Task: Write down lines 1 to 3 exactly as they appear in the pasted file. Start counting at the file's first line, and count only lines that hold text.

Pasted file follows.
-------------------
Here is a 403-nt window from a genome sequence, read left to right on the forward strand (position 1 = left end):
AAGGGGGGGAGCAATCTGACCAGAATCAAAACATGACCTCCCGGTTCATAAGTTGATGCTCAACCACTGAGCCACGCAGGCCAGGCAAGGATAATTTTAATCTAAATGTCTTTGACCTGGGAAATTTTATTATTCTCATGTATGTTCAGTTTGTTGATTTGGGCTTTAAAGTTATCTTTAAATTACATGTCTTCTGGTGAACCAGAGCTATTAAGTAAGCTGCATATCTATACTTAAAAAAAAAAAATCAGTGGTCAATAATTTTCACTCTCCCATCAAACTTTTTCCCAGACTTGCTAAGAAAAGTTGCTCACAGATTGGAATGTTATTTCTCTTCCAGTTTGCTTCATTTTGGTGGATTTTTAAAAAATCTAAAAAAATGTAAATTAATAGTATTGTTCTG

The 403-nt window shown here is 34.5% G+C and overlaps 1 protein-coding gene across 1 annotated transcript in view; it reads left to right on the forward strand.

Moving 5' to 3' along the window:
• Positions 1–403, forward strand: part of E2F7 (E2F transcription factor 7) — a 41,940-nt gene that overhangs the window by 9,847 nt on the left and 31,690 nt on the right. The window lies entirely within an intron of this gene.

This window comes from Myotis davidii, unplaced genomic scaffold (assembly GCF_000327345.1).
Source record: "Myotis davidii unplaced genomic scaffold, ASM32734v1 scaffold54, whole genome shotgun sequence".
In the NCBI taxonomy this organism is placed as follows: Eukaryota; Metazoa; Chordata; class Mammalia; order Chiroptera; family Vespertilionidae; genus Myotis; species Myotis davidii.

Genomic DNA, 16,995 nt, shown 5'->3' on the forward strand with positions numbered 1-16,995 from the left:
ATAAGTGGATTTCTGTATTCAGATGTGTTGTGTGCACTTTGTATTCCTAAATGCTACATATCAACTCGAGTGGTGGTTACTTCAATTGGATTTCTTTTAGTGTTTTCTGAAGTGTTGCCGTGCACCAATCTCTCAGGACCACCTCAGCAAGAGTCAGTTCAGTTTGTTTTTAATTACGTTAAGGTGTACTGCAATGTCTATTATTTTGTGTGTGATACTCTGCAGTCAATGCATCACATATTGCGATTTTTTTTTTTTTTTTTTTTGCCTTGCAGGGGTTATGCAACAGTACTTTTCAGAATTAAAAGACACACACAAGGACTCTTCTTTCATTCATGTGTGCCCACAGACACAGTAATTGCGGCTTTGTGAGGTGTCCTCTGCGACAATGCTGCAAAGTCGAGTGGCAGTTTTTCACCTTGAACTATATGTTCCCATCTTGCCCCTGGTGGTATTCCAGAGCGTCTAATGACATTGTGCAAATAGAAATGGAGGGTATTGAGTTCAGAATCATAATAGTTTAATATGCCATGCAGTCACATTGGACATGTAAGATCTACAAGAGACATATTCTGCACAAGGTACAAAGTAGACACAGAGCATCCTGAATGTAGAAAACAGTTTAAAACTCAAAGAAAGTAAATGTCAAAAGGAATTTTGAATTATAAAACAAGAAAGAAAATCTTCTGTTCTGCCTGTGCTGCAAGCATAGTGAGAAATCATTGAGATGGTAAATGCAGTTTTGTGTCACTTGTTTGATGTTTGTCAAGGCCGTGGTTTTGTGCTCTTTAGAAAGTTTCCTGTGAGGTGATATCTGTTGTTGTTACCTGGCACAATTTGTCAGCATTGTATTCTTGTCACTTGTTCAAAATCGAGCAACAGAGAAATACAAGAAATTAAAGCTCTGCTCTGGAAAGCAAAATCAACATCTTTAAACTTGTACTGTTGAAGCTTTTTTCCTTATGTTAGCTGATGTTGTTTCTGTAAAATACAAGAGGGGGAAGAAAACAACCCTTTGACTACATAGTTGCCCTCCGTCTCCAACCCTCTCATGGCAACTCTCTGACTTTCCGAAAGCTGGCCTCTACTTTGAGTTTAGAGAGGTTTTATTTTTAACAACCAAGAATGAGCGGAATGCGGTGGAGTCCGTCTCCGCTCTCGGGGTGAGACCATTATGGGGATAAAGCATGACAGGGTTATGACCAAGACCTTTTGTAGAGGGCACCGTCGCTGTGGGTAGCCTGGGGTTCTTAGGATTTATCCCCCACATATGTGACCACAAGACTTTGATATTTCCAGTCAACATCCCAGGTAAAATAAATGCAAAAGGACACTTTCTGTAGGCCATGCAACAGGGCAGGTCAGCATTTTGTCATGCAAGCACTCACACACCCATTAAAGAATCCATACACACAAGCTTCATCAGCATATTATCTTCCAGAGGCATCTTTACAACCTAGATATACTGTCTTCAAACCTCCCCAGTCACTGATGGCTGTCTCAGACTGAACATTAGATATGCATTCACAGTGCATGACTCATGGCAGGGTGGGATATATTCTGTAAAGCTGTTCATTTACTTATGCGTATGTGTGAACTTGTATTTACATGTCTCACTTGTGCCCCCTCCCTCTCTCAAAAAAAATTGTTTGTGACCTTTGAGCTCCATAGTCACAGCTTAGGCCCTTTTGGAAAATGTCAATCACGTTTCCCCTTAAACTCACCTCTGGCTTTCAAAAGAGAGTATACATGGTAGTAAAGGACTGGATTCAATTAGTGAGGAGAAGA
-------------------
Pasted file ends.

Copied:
Here is a 403-nt window from a genome sequence, read left to right on the forward strand (position 1 = left end):
AAGGGGGGGAGCAATCTGACCAGAATCAAAACATGACCTCCCGGTTCATAAGTTGATGCTCAACCACTGAGCCACGCAGGCCAGGCAAGGATAATTTTAATCTAAATGTCTTTGACCTGGGAAATTTTATTATTCTCATGTATGTTCAGTTTGTTGATTTGGGCTTTAAAGTTATCTTTAAATTACATGTCTTCTGGTGAACCAGAGCTATTAAGTAAGCTGCATATCTATACTTAAAAAAAAAAAATCAGTGGTCAATAATTTTCACTCTCCCATCAAACTTTTTCCCAGACTTGCTAAGAAAAGTTGCTCACAGATTGGAATGTTATTTCTCTTCCAGTTTGCTTCATTTTGGTGGATTTTTAAAAAATCTAAAAAAATGTAAATTAATAGTATTGTTCTG

The 403-nt window shown here is 34.5% G+C and overlaps 1 protein-coding gene across 1 annotated transcript in view; it reads left to right on the forward strand.